Sunday, 2 July 2017

UK takes key step towards fair new fishing policy after Brexit - has the glove has been thrown down?

The Government has announced it will withdraw from the London Fisheries Convention.

The United Kingdom will take an historic step towards delivering a fairer deal for the UK fishing industry this week by triggering the withdrawal from an arrangement that allowed foreign countries access to UK waters, Environment Secretary Michael Gove confirmed today.

As part of moves to prepare the UK for the opportunities of leaving the European Union, the Government will officially begin withdrawal from the London Fisheries Convention.

The London Fisheries Convention, signed in 1964 before the UK joined the European Union, allows vessels from five European countries to fish within six and 12 nautical miles of the UK’s coastline. It sits alongside the EU Common Fisheries Policy (CFP), which allows all European vessels access between 12 and 200 nautical miles of the UK and sets quotas for how much fish each nation can catch.

On Monday the UK will notify the other Member States signed up to the London Fisheries Convention, triggering a two-year withdrawal period – in a similar way to the Article 50 letter which began a two-year withdrawal from the EU.

Securing a fairer deal for the UK fishing industry is a Manifesto pledge and one of the Government’s key objectives for Brexit.

When we leave the EU, we will no longer be bound by the Common Fisheries Policy but without action, restrictions under the historic London Fisheries Convention would still apply. By withdrawing from the London Fisheries Convention we will no longer be bound by the existing access agreements.

Instead we will regain control of fishing access to our waters and become fully responsible for the management of fisheries so we can ensure a fair, sustainable and profitable industry for all our fishermen.

Environment Secretary Michael Gove said:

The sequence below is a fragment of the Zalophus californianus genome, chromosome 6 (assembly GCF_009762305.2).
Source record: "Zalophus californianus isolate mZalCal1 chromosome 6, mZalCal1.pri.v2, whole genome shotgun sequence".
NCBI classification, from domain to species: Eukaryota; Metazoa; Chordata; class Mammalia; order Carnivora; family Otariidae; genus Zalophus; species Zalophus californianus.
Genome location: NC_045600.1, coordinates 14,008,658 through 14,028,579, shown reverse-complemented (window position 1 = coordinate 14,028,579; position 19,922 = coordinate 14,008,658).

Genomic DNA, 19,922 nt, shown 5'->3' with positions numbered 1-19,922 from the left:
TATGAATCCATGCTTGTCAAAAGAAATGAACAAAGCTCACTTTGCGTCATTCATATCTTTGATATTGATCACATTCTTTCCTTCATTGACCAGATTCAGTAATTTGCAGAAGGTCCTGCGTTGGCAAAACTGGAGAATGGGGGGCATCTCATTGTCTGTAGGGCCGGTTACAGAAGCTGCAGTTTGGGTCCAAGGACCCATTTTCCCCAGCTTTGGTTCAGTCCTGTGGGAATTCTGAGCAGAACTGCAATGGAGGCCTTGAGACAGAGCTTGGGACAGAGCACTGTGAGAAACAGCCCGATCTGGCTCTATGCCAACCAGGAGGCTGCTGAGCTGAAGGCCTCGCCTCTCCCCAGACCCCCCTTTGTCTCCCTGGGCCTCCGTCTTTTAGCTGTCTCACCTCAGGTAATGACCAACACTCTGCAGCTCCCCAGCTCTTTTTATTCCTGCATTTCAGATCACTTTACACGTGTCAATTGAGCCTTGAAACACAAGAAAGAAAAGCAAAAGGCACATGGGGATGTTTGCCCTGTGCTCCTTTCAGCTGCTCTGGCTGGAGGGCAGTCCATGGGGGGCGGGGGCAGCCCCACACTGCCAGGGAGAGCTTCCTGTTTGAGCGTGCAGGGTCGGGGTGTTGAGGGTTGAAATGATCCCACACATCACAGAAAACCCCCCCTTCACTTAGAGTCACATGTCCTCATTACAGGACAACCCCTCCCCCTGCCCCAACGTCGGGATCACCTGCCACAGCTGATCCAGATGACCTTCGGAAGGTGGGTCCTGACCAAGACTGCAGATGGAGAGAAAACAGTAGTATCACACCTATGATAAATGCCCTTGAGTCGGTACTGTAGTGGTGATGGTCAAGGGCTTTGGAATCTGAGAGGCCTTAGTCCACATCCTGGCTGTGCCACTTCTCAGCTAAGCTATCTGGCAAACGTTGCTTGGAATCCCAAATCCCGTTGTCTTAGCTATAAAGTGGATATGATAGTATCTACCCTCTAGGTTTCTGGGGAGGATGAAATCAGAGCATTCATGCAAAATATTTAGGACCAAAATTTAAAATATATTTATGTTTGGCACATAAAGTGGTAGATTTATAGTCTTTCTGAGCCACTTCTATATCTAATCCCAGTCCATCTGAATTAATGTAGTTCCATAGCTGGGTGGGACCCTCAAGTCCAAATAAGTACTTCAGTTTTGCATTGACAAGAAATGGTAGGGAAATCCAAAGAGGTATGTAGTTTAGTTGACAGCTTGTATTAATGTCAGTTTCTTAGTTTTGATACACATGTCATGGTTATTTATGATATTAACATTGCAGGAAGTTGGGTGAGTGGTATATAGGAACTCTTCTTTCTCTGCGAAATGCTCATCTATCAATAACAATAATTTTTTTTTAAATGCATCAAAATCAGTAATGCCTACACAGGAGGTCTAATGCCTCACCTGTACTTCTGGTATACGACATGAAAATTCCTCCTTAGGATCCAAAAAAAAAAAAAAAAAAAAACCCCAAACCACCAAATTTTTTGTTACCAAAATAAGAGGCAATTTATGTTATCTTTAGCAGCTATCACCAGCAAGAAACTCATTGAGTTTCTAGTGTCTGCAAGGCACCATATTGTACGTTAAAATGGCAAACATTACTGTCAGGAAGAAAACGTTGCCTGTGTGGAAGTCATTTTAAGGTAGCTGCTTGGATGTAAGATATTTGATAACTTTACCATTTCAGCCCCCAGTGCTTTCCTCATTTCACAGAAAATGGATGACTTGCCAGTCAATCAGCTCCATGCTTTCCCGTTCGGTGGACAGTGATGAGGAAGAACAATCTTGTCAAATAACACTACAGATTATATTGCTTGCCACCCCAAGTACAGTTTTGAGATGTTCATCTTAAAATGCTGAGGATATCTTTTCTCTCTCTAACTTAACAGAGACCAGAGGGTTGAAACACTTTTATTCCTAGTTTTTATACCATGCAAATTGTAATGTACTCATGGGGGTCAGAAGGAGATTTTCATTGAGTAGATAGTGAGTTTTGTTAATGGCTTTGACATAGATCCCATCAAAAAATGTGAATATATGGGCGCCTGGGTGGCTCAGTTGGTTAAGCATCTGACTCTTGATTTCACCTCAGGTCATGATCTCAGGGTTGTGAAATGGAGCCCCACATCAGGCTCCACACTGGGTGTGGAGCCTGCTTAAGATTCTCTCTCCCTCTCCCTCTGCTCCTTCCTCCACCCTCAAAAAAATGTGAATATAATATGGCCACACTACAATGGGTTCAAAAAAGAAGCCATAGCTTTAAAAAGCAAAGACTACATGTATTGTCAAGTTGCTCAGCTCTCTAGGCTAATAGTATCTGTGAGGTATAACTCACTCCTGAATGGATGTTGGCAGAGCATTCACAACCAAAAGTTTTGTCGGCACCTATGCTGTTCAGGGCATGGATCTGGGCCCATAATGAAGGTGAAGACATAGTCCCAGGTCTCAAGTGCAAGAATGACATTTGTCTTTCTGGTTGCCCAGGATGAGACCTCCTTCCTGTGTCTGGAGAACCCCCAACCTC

• Leaving the London Fisheries Convention is an important moment as we take back control of our fishing policy. It means for the first time in more than fifty years we will be able to decide who can access our waters.
  • This is an historic first step towards building a new domestic fishing policy as we leave the European Union – one which leads to a more competitive, profitable and sustainable industry for the whole of the UK.

The Fisheries Bill 2017

As announced in the Queen’s Speech, the Government will introduce a Fisheries Bill to control access to the UK’s waters and set fishing quotas once we have left the EU. This is supplemented by our decision to leave the London Fisheries Convention.

Working closely with our neighbours, the Government will design a new fishing policy which allows the fishing industry and coastal communities to thrive, in line with our international obligations, as we build a deep and special partnership with the European Union after Brexit.

Industry feedback:

Barrie Deas, Chief Executive of the National Federation of Fishermen’s Organisations, said:

This is welcome news and an important part of establishing the UK as an independent coastal state with sovereignty over its own exclusive economic zone.

The fisheries sector contributes £1.3 billion to the economy, employing 34,600 people. There were over 6,000 UK fishing vessels in 2015, which landed 708,000 tonnes of fish – worth £775 million.

An estimated 10,000 tonnes of fish, including mackerel and herring, was caught by fishing vessels from the London Fisheries Convention countries France, Belgium, Germany, Ireland and the Netherlands in 2015 within 12 nautical miles of the British coast – worth an estimated £17 million.

In the coming months and years, the government will be working with the industry and marine scientists, as well as the devolved administrations, to preserve and increase fish stocks for their long-term sustainability, and secure prosperity for fishermen across the UK when we leave the European Union.

Starting this summer, there will be a period of engagement on the Fisheries Bill with the devolved administrations, fishermen, trade organisations, fish processors and the public to make sure we deliver a deal that works for the whole of the UK.

The industry body, the National Federation of Fishermen's Organisations, welcomed the decision.

Chief executive Barrie Deas said: "This is welcome news and an important part of establishing the UK as an independent coastal state with sovereignty over its own exclusive economic zone."

'Aggressive tactic'

But Will McCallum, Greenpeace UK head of oceans, said leaving the convention would not in itself deliver a better future for the UK fishing industry, and that for years governments had blamed the EU for their "failure" to support the small-scale, sustainable fishers. He said Mr Gove needed to keep the 2015 Conservative Party manifesto commitment to "re-balance fishing quotas in favour of small-scale, specific locally based fishing communities"

Environmental law firm ClientEarth consultant Dr Tom West said the move appeared to be an aggressive negotiating tactic. "As a country outside the EU we need to consider how we can best co-operate with our neighbours, rather than unilaterally withdrawing from all agreements in the hope that standing alone will make us better."